Both can be defined according to basic cognitive and organizational mechanisms and supported by a mix of physical and virtual spaces to be dynamically redefined depending on activities, projects, locations, and organisation.
Direct collaborations are carried out between individuals with or without documentation:
Immediate and personal: direct collaboration between 5 to 15 participants with shared objectives and responsibilities. That would correspond to agile project teams (a).
Delayed and personal: direct collaboration across teams with shared knowledge but with different objectives and responsibilities. That would tally with social networks circles (c).
Mediated collaborations are carried out between organizational units through unspecified individual members, hence the need of documentation, models or otherwise:
Direct and Code generation from platform or domain specific models (b).
Model transformation across architecture layers and business domains (d)
Depending on scope and mediation, three basic types of collaboration can be defined for applications, architecture, and business intelligence projects.
As it happens, collaboration archetypes can be associated with these profiles.
Agile development model (under various guises) is the option of choice whenever shared ownership and continuous delivery are possible. Application projects can so be carried out autonomously, with collaborations circumscribed to team members and relying on the backlog mechanism.
Projects set across enterprise architectures cannot be carried out without taking into account phasing constraints. While ill-fated Waterfall methods have demonstrated the pitfalls of procedural solutions, phasing constraints can be dealt with a roundabout mechanism combining iterative and declarative schemes.
Engineering vs Business Driven Collaborations
With collaborative engineering upgraded at enterprise level, the main challenge is to iron out frictions between application and architecture projects and ensure the continuity, consistency and effectiveness of enterprise activities. That can be achieved with roundabouts used as a collaboration mechanism between projects, whatever their nature:
Shared models are managed at roundabout level.
Phasing dependencies are set in terms of assertions on shared models.
Depending on constraints projects are carried out directly (1,3) or enter roundabouts (2), with exits conditioned by the availability of models.
Moreover, with engineering embedded in business processes, collaborations must also bring together operational analytics, decision-making, and business intelligence. Here again, shared models are to play a critical role:
Enterprise descriptive and prescriptive models for information maps and objectives
Environment predictive models for data and business understanding.
Whereas both engineering and business driven collaborations depend on sharing information and knowledge, the latter have to deal with open and heterogeneous semantics. As a consequence, collaborations must be supported by shared representations and proficient communication languages.
Ontologies & Representations
Ontologies are best understood as models’ backbones, to be fleshed out or detailed according to context and objectives, e.g:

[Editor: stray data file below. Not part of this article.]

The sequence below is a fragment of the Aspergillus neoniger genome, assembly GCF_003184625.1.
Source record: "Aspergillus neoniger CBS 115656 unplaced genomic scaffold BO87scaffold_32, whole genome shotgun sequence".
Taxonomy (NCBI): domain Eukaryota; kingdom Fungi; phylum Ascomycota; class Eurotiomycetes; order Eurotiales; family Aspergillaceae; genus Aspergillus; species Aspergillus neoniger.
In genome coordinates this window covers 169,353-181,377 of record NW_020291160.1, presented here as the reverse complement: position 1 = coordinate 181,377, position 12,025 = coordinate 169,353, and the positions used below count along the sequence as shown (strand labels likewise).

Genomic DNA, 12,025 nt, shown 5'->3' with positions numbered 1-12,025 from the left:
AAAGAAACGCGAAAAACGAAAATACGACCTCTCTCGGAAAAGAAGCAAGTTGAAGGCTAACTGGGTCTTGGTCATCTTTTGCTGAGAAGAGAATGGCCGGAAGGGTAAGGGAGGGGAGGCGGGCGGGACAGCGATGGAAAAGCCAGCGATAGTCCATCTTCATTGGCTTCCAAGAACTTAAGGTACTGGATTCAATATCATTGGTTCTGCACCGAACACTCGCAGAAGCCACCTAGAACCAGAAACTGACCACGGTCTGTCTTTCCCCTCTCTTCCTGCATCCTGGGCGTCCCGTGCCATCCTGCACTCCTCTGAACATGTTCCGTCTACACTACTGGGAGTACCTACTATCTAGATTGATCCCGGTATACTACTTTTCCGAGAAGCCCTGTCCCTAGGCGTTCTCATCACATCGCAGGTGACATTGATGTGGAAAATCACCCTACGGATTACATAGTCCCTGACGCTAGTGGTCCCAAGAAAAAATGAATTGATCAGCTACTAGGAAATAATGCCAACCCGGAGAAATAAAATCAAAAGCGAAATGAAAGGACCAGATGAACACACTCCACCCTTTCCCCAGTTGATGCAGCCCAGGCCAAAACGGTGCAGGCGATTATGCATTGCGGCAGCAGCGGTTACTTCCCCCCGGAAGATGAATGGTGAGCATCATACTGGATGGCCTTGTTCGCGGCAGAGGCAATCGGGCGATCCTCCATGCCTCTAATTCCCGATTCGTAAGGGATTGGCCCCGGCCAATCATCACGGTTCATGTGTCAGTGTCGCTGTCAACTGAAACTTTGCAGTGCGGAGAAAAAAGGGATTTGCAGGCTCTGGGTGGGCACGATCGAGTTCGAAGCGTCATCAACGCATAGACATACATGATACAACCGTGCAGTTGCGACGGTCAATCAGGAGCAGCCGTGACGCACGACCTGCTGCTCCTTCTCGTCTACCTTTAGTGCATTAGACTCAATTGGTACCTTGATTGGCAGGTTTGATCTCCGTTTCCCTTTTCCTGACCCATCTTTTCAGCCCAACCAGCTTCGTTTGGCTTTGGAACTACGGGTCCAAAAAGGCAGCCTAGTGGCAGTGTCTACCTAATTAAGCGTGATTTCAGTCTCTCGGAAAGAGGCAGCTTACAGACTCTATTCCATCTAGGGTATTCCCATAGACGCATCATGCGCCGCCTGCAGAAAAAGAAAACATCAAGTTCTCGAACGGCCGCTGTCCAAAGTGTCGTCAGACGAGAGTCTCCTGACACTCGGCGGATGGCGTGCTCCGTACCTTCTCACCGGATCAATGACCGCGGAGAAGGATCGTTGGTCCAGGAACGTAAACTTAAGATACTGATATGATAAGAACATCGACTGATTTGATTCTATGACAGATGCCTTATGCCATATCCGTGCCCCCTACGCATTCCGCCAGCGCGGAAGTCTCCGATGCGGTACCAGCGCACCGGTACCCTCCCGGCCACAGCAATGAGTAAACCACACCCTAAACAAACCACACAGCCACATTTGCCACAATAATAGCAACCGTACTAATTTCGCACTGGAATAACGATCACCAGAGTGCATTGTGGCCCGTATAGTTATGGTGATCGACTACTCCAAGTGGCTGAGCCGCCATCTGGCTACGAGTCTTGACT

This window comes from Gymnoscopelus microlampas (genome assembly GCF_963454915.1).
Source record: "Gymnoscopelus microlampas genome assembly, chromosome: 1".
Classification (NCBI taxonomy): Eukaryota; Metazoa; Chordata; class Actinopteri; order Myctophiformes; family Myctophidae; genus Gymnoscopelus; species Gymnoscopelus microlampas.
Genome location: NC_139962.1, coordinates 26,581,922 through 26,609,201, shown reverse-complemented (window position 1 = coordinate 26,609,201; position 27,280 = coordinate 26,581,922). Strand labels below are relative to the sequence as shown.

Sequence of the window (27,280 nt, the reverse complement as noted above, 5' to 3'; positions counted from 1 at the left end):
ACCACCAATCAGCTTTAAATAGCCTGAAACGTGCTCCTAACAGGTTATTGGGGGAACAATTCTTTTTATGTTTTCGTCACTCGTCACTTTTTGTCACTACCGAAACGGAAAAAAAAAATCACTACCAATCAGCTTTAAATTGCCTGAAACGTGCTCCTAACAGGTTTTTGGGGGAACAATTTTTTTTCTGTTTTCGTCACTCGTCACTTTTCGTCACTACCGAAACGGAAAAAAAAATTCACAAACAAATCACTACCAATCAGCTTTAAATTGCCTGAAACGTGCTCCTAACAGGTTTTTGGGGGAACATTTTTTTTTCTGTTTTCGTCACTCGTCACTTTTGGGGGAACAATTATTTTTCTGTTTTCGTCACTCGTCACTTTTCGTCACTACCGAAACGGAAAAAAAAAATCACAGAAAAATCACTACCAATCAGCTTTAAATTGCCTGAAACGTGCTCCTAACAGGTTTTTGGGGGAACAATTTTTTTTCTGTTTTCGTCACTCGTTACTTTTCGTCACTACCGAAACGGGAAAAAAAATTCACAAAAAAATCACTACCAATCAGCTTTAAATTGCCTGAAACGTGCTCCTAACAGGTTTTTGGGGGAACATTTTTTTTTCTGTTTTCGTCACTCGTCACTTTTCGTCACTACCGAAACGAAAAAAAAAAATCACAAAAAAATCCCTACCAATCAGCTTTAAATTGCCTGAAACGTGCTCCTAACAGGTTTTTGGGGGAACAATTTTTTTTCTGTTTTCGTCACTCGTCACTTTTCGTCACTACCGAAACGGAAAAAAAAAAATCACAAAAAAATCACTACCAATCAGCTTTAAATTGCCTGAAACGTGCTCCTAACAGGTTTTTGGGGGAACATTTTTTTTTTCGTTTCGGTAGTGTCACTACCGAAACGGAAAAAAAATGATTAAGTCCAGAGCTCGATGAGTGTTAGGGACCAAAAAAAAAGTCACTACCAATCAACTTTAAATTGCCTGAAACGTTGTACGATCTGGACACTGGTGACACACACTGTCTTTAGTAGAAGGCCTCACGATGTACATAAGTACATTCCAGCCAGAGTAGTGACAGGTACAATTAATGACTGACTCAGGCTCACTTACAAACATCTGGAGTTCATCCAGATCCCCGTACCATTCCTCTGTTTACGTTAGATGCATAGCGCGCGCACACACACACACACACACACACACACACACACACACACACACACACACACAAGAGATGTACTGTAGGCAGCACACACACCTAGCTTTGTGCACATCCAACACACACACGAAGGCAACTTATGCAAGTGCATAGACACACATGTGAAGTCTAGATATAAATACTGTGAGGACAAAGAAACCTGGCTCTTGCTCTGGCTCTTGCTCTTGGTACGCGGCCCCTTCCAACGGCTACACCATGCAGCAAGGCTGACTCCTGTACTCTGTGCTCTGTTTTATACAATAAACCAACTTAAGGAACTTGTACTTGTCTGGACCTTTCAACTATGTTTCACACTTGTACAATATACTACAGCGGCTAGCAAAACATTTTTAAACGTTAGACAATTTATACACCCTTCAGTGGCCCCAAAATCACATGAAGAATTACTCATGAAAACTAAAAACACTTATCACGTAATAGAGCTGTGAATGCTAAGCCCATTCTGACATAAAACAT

Thesaurus, with a focus on terms and documents.
Systems modeling, with a focus on integration, e.g Zachman Framework.
Classifications, with a focus on range, e.g Dewey Decimal System.
Meta-models, with a focus on model based engineering, e.g models transformation.
Conceptual models, with a focus on understanding, e.g legislation.
Knowledge management, with a focus on reasoning, e.g semantic web.
As such they can provide the pillars supporting the representation of the whole range of enterprise concerns:
Taking a leaf from Zachman’s matrix, ontologies can also be used to differentiate concerns with regard to architecture layers: enterprise, systems, platforms.
Last but not least, ontologies can be profiled with regard to the nature of external contexts, e.g:
Institutional: Regulatory authority, steady, changes subject to established procedures.
Professional: Agreed upon between parties, steady, changes subject to established procedures.
Corporate: Defined by enterprises, changes subject to internal decision-making.
Social: Defined by usage, volatile, continuous and informal changes.
Personal: Customary, defined by named individuals (e.g research paper).
Ontologies & Communication
If collaborations have to cover engineering as well as business descriptions, communication channels and interfaces will have to combine the homogeneous and well-defined syntax and semantics of the former with the heterogeneous and ambiguous ones of the latter.
With ontologies represented as RDF (Resource Description Framework) graphs, the first step would be to sort out truth-preserving syntax (applied independently of domains) from domain specific semantics.
On that basis it would be possible to separate representation syntax from contents semantics, and to design communication channels and interfaces accordingly.
That would greatly facilitate collaborations across externally defined ontologies as well as their mapping to enterprise architecture models.
To summarize, the benefits of ontological frames for collaborative engineering can be articulated around four points:
A clear-cut distinction between representation semantics and truth-preserving syntax.
A common functional architecture for all users interfaces, humans or otherwise.